‘Lalwun naar’: The mood and music of Rasul Mir’s poetry

Gravesite of Rasul Mir, Dooru Shahabad.

Mir is faithful to the title of “leader of descriptive writers” bestowed on him by Rahman Rahi.

Dr Shiban K Kachru’s translation of Rasul Mir’s thirty selected poems is dedicated to the memory of the nineteenth century romantic poet. 

Kachru grounds his translation in Kashmiri literary criticism. He brings attention to the educational quality of poetry and offers an understanding of the work that poetry aims to do in the world. 

He draws on Abhinavgupta, a Kashmiri polymath who establishes how poetry not only intends to say something but invokes a range of moods in the reader. This citational reference follows from Abhinavgupta’s work on aesthetic theory which asks questions of artistic beauty, spectatorship and the instructional nature of art. 

Kachru flags Abhinavgupta’s caution at the beginning of his text, that informed and sympathetic readers are essential for the success of poetry. 

Kachru takes the reader through a brief history of Kashmiri poetry, how the language managed to hold its ground even as material conditions remained unstable under various regimes. He translates verses from Mahjoor, Rahi and Habba Khatoon in his introduction to the text, addressing the themes that have ebbed and flowed over time. Kachru indicates the aim of his translation to be the preservation of the mood and music of Rasul Mir’s work. 

In Mir’s Poetry, prayer and pleading are in conversation with the beloved’s beauty. The narratorial voice seeks to make the beloved stop and listen, to pay true heed to the travails of love: “Arazah karahay roz ati/ boaztam arzi/ mata loasnavtakh lusimati/ lo lati lo” 

Kachru in translating boaztam arzi renders it “Pray, pay heed to me.” He is able to capture the power-dynamic at the heart of the word arzi, indicating its petition. The voice of the beloved is silent, the reader doesn’t hear the other side. This communicates a sense of desperation in Mir’s lyrics: a constant supplication met with abject silence. 

Portrait of Rasul Mir by Mohan Raina.

The beloved’s beauty is characterized by its ability to mesmerize. The poet says that those who encounter it wander, fall, get lost, and are destroyed. The beloved’s nose is described as a silver sword: beauty becomes a weapon that slays its admirers, “dil khaste karthas, nas kyah chhey/ ropa sanz shamsher.” 

The force of the phrase dil khaste karthas is partly lost in Kachru rendering it, “my heart is shattered.” The wounded self and the long dismay communicated by khaste is absent. However, this choice can be chalked up to maintaining the structural integrity of the verse in English. This choice also complies with Kachru’s disclaimer that his translation paraphrases with some license where necessary.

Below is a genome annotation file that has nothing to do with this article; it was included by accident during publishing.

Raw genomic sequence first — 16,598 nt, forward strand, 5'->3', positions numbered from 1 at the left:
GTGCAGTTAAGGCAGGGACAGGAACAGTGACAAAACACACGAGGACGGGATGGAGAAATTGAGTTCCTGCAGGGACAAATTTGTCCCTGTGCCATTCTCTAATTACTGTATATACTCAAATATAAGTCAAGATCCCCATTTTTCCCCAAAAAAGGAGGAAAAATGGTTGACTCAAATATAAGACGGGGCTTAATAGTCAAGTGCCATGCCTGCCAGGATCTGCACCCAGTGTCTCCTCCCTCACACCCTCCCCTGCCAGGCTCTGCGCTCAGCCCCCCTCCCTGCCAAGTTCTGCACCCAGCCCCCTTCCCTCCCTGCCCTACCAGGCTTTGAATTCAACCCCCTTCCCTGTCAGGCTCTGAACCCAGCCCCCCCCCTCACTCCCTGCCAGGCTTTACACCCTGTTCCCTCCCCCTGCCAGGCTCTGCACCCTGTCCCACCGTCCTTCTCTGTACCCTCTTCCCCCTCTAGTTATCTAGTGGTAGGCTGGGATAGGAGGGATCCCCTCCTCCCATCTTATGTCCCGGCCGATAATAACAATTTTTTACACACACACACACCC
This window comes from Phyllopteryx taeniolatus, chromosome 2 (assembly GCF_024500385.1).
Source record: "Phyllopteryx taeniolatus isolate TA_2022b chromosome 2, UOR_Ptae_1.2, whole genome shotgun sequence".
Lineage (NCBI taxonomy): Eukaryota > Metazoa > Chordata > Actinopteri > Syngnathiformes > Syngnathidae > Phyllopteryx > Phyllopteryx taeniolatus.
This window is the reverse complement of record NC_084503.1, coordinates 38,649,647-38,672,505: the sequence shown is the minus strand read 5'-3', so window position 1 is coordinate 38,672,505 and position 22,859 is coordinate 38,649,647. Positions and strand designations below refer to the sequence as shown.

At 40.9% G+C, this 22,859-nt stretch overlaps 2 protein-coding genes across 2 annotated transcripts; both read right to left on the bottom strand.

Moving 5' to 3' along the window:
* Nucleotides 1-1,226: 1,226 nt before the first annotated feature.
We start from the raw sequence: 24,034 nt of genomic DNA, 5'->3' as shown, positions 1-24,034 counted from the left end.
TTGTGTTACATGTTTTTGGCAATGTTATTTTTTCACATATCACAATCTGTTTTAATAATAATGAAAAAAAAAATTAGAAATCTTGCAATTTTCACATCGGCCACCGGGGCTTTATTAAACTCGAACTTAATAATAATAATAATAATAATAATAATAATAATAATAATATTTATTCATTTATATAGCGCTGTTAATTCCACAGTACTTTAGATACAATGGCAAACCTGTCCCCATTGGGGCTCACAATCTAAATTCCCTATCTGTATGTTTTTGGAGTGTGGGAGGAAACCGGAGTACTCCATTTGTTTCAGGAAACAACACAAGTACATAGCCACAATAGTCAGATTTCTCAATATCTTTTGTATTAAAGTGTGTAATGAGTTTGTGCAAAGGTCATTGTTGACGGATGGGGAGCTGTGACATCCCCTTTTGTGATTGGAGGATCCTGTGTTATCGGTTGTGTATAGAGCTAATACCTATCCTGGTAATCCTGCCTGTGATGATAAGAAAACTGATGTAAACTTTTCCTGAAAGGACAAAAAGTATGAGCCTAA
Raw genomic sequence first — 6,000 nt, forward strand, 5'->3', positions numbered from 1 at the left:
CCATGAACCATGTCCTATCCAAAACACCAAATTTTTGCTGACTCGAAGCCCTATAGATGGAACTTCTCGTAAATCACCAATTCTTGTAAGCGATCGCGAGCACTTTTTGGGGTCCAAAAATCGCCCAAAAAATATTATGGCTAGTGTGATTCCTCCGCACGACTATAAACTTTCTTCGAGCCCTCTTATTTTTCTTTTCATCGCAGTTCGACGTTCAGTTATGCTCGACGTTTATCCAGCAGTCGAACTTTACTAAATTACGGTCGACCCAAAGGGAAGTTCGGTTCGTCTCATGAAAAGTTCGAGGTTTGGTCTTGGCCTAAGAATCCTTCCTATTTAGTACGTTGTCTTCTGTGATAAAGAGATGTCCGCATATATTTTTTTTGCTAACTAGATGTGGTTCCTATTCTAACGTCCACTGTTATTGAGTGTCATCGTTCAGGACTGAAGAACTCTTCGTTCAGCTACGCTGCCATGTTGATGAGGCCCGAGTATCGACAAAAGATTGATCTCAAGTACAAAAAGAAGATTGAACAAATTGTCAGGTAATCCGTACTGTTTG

In another poem, Mir addresses this loneliness central to his all-consuming devotion, “madnan kerinam zad me badnas/ wadnas chum ne war/ ba kas wan baliye lo.” 

Even as his chest is perforated with the pain inflicted by his beloved, he finds himself with no tears left to cry, and no soul to confide in. Separation is unbearable. He describes himself as the one who is withered away to become an object of pity. His longing remains his sole companion.

Mir writes, “karthas be dewano/ janana yitamo.” Enchantment translates to madness in many of Mir’s poems. The beloved leads to a loss of hes or consciousness. This circles back to pleading, an appeal to make them stay, and a fall into the distress of separation. As opposed to the distressed narrator, the beloved is described as carefree and nonchalant, one who doesn’t lend an ear, and roams free. In some of his poems, Mir names death the only way for the lovers to unite, describing them as moths around a flame.

Mir is faithful to the title of “leader of descriptive writers” bestowed on him by Rahman Rahi. Mir places his beloved’s voice above that of the bulbul’s, he suggests that her curly hair be paired with a set of pearls, he calls on her as acchi nuriye, the light of his eyes. Mir compares her face to a tulip, her mouth to a rosebud. The imagery of nature’s beauty is replete throughout the text, culminating in the major assertion that Kashmir is a paradise because of the beloved’s beauty, “chani sati Kashmir/ janat tasir, samsar nate gham khanay…”

Mir says that his heart is in pieces, subjected to the weapons of the beloved. The latter embodies spears and arrows, her curls repeatedly likened to serpents. Mir writes, “mashok atash khanay / aashik chhuy nishanay” in one poem, rendering himself the target of fire. He names his love “lalwun naar,” an unrelenting fire, in another poem. However, he also attributes healing to the beloved’s gaze, “yar diyi na deedar bali bemar”. The life-giving and life-depleting stages of love are in constant conversation with each other. 

Kachru uses the metaphors of malady and sickness in his own original poetry as well. In the appendix of the book, he delineates the themes of unrequited love and longing by naming his beloved the cure to his illness.

Click to comment
To Top